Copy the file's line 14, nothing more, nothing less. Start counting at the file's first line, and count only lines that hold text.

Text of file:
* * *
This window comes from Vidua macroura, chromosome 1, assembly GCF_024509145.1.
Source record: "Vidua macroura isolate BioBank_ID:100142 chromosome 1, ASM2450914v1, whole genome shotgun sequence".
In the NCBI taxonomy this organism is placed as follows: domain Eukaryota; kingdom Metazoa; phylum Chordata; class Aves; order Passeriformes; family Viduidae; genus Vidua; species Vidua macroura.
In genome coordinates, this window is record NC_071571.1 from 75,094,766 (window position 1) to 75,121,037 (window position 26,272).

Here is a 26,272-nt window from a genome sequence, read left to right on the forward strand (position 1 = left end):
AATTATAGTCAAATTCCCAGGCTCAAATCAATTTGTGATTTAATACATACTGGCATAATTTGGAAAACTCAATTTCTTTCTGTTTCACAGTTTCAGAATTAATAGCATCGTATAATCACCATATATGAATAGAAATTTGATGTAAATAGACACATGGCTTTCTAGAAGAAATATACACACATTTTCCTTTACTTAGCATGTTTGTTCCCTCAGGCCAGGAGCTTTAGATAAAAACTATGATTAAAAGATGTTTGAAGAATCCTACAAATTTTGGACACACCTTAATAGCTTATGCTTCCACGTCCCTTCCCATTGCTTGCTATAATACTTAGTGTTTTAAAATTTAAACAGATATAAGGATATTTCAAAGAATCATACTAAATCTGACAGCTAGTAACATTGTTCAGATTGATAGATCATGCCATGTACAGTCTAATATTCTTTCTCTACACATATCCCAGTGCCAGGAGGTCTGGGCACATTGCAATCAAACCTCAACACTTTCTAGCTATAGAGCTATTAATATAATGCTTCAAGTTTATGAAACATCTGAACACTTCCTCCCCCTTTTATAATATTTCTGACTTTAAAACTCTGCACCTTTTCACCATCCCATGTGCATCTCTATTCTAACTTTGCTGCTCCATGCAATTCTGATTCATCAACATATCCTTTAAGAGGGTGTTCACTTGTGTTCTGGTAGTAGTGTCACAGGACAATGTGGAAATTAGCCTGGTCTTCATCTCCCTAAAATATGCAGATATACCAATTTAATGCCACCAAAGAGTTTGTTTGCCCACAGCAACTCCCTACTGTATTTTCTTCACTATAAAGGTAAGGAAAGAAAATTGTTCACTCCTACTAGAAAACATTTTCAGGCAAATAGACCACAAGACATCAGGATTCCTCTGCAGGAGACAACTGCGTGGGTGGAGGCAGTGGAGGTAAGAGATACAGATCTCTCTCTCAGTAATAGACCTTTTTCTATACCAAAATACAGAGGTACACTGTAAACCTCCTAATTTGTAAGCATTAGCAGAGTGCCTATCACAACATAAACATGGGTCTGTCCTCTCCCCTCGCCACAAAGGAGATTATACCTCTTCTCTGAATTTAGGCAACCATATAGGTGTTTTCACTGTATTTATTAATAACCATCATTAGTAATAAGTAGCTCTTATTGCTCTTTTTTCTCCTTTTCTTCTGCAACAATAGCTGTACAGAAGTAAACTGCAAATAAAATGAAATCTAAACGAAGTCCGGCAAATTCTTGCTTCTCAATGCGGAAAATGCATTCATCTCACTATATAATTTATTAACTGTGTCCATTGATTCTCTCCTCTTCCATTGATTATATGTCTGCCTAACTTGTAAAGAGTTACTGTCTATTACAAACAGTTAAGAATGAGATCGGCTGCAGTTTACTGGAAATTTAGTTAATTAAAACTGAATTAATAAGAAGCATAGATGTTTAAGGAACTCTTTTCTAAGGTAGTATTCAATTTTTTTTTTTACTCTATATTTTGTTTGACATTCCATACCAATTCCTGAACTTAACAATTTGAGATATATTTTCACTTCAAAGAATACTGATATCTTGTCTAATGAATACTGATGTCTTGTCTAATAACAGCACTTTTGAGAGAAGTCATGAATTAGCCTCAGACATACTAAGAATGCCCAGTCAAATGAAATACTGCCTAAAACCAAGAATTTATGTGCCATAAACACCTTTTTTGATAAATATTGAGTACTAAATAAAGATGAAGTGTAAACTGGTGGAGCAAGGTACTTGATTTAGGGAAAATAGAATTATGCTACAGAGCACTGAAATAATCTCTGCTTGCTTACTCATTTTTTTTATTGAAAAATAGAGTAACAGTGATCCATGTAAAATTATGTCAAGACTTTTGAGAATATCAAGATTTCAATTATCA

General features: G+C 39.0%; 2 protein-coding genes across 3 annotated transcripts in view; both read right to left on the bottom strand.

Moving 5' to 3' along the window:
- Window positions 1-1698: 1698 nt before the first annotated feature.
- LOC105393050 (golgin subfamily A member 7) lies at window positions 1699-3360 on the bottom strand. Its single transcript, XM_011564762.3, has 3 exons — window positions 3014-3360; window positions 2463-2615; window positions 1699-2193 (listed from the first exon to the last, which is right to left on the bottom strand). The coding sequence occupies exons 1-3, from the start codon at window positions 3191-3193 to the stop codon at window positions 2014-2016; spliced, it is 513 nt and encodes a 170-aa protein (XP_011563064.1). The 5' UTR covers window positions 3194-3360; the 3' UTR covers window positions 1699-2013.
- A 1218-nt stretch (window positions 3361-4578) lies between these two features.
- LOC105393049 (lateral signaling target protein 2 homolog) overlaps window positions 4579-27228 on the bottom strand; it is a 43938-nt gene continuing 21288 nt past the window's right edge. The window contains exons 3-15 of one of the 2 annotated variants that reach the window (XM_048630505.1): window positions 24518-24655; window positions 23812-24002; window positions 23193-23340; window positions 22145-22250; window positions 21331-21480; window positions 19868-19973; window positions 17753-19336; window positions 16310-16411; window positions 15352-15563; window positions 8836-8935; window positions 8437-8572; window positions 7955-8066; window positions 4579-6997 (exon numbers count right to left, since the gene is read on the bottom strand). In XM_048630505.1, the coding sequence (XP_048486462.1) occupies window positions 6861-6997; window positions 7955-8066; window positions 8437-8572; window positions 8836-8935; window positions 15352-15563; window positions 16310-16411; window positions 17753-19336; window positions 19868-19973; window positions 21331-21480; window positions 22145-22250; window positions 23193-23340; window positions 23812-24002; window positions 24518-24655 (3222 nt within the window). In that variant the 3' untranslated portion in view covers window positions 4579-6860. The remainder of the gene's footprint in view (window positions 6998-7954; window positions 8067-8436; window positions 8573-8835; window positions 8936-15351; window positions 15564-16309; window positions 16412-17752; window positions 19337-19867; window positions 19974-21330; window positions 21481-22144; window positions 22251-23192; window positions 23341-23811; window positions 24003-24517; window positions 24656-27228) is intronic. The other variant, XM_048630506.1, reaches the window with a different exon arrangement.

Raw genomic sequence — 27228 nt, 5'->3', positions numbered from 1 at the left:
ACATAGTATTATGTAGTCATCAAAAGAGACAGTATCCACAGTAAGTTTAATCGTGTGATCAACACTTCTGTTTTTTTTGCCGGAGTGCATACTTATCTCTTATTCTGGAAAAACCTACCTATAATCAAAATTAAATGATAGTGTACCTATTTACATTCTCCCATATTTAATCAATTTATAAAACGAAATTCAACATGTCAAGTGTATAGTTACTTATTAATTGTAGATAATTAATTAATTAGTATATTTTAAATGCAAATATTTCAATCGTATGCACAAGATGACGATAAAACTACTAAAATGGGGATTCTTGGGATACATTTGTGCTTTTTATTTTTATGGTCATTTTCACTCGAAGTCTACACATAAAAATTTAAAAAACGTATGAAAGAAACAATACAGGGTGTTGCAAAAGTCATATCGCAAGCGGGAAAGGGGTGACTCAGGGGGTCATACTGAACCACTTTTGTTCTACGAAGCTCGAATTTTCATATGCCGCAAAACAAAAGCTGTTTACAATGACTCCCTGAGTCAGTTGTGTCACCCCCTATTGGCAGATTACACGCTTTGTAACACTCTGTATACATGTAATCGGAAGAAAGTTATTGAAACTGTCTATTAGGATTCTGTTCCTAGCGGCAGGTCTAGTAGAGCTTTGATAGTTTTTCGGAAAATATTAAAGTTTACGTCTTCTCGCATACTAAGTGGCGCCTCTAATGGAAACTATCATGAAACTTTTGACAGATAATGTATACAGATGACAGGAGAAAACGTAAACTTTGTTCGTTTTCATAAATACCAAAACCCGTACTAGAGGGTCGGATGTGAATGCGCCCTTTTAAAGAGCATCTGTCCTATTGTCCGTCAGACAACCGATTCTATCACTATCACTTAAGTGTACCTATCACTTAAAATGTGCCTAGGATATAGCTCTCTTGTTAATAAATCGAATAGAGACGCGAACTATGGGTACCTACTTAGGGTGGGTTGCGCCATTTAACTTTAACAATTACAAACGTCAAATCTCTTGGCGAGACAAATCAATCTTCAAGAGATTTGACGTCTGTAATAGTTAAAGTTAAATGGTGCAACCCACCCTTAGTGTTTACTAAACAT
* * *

ACATAGTATTATGTAGTCATCAAAAGAGACAGTATCCACAGTAAGTTTAATCGTGTGATCAACACTTCTGTTTTTTTTGCCGGAGTGCATACTTATCTCTTATTCTGGAAAAACCTACCTATAATCAAAATTAAATGATAGTGTACCTATTTACATTCTCCCATATTTAATCAATTTATAAAACGAAATTCAACATGTCAAGTGTATAGTTACTTATTAATTGTAGATAATTAATTAATTAGTATATTTTAAATGCAAATATTTCAATCGTATGCACAAGATGACGATAAAACTACTAAAATGGGGATTCTTGGGATACATTTGTGCTTTTTATTTTTATGGTCATTTTCACTCGAAGTCTACACATAAAAATTTAAAAAACGTATGAAAGAAACAATACAGGGTGTTGCAAAAGTCATATCGCAAGCGGGAAAGGGGTGACTCAGGGGGTCATACTGAACCACTTTTGTTCTACGAAGCTCGAATTTTCATATGCCGCAAAACAAAAGCTGTTTACAATGACTCCCTGAGTCAGTTGTGTCACCCCCTATTGGCAGATTACACGCTTTGTAACACTCTGTATACATGTAATCGGAAGAAAGTTATTGAAACTGTCTATTAGGATTCTGTTCCTAGCGGCAGGTCTAGTAGAGCTTTGATAGTTTTTCGGAAAATATTAAAGTTTACGTCTTCTCGCATACTAAGTGGCGCCTCTAATGGAAACTATCATGAAACTTTTGACAGATAATGTATACAGATGACAGGAGAAAACGTAAACTTTGTTCGTTTTCATAAATACCAAAACCCGTACTAGAGGGTCGGATGTGAATGCGCCCTTTTAAAGAGCATCTGTCCTATTGTCCGTCAGACAACCGATTCTATCACTATCACTTAAGTGTACCTATCACTTAAAATGTGCCTAGGATATAGCTCTCTTGTTAATAAATCGAATAGAGACGCGAACTATGGGTACCTACTTAGGGTGGGTTGCGCCATTTAACTTTAACAATTACAAACGTCAAATCTCTTGGCGAGACAAATCAATCTTCAAGAGATTTGACGTCTGTAATAGTTAAAGTTAAATGGTGCAACCCACCCTTAGTGTTTACTAAACAT